Panetta rules new evidence insufficient in rejecting upgrade to Medal of Honor
SAN DIEGO — The secretary of Defense has denied a request to upgrade a fallen Marine's Navy Cross to the Medal of Honor, a San Diego congressman's office said Wednesday.
The Pentagon told Rep. Duncan Hunter it supports the decision of former Defense Secretary Robert Gates, who honored Sgt. Rafael Peralta with the Navy Cross instead of the military's highest honor.
Peralta was not conscious when his body smothered a grenade in Iraq in 2004, saving the lives of other Marines, Gates ruled in 2008.
The case was reopened this year after Hunter obtained a video of the battle action and a new forensics report. The lawmaker said the new evidence proved Peralta's actions were intentional.
But Defense officials found the new evidence was not sufficient to change the decision, said Joe Kasper, Hunter's spokesman.
Lt. Nate Christensen, a Pentagon spokesman, said he could not discuss the case, citing policy to not comment on Medal of Honor nominations under consideration.
Navy Secretary Ray Mabus told reporters during a visit to Camp Pendleton last week that he had recommended Peralta be honored with the Medal of Honor.
Peralta's family was informed of Defense Secretary Leon Panetta's decision on Wednesday, Kasper said.
Show commenting policy
TribLive commenting policy
You are solely responsible for your comments and by using TribLive.com you agree to our Terms of Service.
We moderate comments. Our goal is to provide substantive commentary for a general readership. By screening submissions, we provide a space where readers can share intelligent and informed commentary that enhances the quality of our news and information.
While most comments will be posted if they are on-topic and not abusive, moderating decisions are subjective. We will make them as carefully and consistently as we can. Because of the volume of reader comments, we cannot review individual moderation decisions with readers.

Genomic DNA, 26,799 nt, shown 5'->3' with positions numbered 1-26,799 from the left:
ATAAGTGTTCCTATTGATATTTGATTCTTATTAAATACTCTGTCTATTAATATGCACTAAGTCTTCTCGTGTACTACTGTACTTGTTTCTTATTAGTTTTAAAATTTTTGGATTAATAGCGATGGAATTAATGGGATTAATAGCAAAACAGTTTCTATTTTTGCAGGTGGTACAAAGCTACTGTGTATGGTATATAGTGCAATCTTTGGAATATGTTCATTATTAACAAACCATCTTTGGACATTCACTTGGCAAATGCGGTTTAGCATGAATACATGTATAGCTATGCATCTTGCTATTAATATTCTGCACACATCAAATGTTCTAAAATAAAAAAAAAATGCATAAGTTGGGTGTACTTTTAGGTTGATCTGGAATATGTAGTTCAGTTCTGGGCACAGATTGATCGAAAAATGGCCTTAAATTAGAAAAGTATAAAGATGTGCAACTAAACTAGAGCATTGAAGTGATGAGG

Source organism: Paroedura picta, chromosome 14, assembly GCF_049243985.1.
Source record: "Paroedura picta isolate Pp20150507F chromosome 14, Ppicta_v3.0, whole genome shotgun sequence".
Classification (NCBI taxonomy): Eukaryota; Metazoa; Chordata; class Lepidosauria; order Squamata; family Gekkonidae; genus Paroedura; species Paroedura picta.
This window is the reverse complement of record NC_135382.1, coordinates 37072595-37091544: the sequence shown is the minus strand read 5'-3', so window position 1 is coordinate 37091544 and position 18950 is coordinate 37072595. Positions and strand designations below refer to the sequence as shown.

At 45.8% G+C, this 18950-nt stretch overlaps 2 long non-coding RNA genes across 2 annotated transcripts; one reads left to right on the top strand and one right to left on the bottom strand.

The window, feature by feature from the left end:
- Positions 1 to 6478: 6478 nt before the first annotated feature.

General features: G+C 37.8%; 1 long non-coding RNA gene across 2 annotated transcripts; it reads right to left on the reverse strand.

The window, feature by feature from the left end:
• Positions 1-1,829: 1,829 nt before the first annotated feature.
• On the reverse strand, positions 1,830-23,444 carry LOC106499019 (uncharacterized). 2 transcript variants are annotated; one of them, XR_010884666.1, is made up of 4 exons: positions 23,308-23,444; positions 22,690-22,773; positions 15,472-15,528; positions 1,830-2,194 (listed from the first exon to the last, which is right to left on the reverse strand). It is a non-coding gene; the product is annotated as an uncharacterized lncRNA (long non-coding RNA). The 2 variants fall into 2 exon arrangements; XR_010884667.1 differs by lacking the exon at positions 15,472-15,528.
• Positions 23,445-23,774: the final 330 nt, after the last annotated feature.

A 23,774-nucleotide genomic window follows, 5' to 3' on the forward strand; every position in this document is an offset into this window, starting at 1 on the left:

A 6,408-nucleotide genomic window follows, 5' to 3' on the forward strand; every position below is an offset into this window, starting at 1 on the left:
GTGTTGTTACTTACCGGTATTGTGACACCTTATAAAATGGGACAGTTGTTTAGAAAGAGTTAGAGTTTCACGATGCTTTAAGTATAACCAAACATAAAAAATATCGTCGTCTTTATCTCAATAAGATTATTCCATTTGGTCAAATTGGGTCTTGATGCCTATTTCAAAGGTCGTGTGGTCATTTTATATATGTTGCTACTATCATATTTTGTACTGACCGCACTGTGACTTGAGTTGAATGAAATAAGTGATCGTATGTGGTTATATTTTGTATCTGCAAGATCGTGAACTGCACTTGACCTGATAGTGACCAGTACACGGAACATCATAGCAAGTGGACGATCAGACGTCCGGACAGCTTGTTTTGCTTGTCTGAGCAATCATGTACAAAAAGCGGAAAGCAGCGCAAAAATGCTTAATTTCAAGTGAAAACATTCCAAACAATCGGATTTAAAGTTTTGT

We value thoughtful comments representing a range of views that make their point quickly and politely. We make an effort to protect discussions from repeated comments either by the same reader or different readers.
We follow the same standards for taste as the daily newspaper. A few things we won't tolerate: personal attacks, obscenity, vulgarity, profanity (including expletives and letters followed by dashes), commercial promotion, impersonations, incoherence, proselytizing and SHOUTING. Don't include URLs to Web sites.
We do not edit comments. They are either approved or deleted. We reserve the right to edit a comment that is quoted or excerpted in an article. In this case, we may fix spelling and punctuation.
We welcome strong opinions and criticism of our work, but we don't want comments to become bogged down with discussions of our policies and we will moderate accordingly.
We appreciate it when readers and people quoted in articles or blog posts point out errors of fact or emphasis and will investigate all assertions. But these suggestions should be sent via e-mail. To avoid distracting other readers, we won't publish comments that suggest a correction. Instead, corrections will be made in a blog post or in an article.
- Presley’s planes will remain at Graceland
- Corinthian Colleges to shut down more than two dozen remaining schools
- Severe storm with tornado roars into north Texas
- At New York City rally, United States urged to acknowledge slaughter of Armenians as genocide
- Supreme Court leans toward legalizing gay marriage nationally
- Mourners attend Baltimore man’s wake
- McCain renews push to have military, not CIA, manage drone strikes
- Study a surprise: Commercial bees unfazed by pesticides
- Magma chamber spied under Yellowstone volcano
- High morale linked to longer survival among elderly
- GOP presidential candidates decry potential nuke deal with Iran to Republican Jewish Coalition